The tentative confirmation this week of the existence of the Higgs boson, the so-called "God particle," was made possible in part by contributions from physicists at The Johns Hopkins University, who are members of one of two teams conducting experiments at the Large Hadron Collider in Switzerland.
On Thursday, CERN, the the European Center for Nuclear Research, said that the particle discovered last summer appears to be the elusive Higgs boson, the particle predicted by British physicist Peter Higgs that is believed to give elementary particles their mass.
The Johns Hopkins team includes experimental physicist Andrei Gritsan, an associate professor in the Department of Physics and Astronomy, who belongs to the CMS (Compact Muon Solenoid Experiment) collaboration and is co-leader of a team investigating one of the most promising channels revealing how the Higgs could be found and studied.
The Johns Hopkins team made a very significant contribution to the discovery of this boson last summer, Gritsan said, and now to the measurement of its properties. The two teams at the Large Hadron Collider are using techniques developed and suggested by the Johns Hopkins experts to identify the properties of the new boson, such as its spin, parity, and related properties.
"In just one channel with two Z-bosons alone, we prove that the chance of a mistake to see a new particle is less than one in a hundred billion," Gritsan said. "With such an amazing precision, everything looks exceedingly consistent with this particle being the Higgs boson, such as 99.8 percent confidence in excluding opposite parity (property in the mirror reflection) or more than 99 percent exclusion of the suspect models with non-zero spin. It all points to the property of vacuum, which is filled with the all-penetrating Higgs field, where the boson is simply its excitation created in the laboratory. Our past, present, and future depend on the properties of this field, and we are still to understand all the implications of this grand discovery and to study in detail this new form of matter-energy never known before."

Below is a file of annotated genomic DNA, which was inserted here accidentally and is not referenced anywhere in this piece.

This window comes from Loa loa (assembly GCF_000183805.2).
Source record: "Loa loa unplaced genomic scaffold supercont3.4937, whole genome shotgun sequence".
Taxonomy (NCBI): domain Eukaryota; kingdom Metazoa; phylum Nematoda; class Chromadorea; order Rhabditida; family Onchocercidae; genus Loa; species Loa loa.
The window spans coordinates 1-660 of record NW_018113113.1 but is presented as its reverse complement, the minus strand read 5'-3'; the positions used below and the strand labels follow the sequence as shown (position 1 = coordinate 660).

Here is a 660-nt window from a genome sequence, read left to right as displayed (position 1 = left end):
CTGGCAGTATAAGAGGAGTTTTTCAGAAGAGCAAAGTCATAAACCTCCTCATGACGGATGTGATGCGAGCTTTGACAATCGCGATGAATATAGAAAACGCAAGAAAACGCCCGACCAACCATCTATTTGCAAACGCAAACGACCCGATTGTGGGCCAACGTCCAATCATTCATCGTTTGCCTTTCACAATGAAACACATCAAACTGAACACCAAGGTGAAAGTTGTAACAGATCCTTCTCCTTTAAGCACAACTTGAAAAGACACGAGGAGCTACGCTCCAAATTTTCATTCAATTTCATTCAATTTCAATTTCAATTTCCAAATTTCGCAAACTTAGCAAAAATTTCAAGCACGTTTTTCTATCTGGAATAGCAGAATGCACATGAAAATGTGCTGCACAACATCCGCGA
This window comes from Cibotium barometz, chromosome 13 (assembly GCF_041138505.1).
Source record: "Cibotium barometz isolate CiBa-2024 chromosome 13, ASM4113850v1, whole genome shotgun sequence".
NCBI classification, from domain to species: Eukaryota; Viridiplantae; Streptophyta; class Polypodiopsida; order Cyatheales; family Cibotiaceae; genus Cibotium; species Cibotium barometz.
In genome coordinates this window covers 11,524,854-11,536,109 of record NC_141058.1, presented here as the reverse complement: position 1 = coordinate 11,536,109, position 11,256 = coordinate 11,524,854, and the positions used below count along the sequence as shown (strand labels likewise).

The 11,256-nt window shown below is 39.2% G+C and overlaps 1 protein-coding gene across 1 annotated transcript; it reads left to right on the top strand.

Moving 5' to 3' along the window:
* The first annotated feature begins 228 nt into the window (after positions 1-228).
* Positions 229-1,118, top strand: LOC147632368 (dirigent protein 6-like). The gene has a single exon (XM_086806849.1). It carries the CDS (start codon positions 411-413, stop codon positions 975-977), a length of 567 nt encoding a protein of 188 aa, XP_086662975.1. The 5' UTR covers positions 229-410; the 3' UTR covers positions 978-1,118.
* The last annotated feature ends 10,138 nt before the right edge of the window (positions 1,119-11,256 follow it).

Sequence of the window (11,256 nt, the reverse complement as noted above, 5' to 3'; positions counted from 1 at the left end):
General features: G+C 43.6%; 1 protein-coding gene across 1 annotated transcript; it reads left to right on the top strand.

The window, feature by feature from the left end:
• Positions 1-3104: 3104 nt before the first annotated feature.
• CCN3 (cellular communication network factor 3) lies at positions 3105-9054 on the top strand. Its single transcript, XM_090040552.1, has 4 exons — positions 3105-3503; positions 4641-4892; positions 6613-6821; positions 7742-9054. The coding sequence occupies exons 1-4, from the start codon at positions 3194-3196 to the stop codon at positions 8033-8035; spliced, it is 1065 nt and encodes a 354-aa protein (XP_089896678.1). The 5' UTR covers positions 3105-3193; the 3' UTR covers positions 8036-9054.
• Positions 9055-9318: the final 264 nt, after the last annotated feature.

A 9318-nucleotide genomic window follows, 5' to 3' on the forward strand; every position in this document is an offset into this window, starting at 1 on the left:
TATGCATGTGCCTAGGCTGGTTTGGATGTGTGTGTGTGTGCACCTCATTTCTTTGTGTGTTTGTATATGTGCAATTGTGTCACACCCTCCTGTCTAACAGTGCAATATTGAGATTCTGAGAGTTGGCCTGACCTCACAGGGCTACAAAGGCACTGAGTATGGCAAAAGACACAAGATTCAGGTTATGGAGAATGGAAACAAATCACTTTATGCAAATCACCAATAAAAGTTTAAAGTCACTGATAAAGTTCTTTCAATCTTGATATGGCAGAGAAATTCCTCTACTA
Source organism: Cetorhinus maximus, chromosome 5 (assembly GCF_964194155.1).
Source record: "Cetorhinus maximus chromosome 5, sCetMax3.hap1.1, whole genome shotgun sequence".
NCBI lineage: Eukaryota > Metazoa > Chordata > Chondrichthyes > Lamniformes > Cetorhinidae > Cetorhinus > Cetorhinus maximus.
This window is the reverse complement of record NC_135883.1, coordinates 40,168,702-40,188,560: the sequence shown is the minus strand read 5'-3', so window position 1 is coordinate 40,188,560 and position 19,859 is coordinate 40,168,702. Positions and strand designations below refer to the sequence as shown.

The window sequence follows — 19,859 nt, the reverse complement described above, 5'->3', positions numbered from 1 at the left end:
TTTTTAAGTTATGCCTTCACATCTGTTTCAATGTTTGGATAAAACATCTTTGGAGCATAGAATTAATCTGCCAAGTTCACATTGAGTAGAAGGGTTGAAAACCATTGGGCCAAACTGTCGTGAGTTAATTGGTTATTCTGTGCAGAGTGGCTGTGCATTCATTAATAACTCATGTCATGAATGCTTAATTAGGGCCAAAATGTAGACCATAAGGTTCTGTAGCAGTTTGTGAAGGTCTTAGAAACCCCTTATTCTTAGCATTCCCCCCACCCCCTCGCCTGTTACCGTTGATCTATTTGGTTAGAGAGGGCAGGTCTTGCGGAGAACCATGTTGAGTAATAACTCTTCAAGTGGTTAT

The CERN announcement coincides with the release of research results at the Moriond conference, a weeklong gathering of physicists taking place in Italy through Saturday. Andrew James Whitbeck, a member of Gritsan's research team and a graduate student in the Department of Physics at Johns Hopkins, was scheduled to make a presentation there titled "Measurements of Higgs Boson Properties in CMS" on Thursday.
Posted in Science+Technology
Tagged physics, astrophysics, andrei gritsan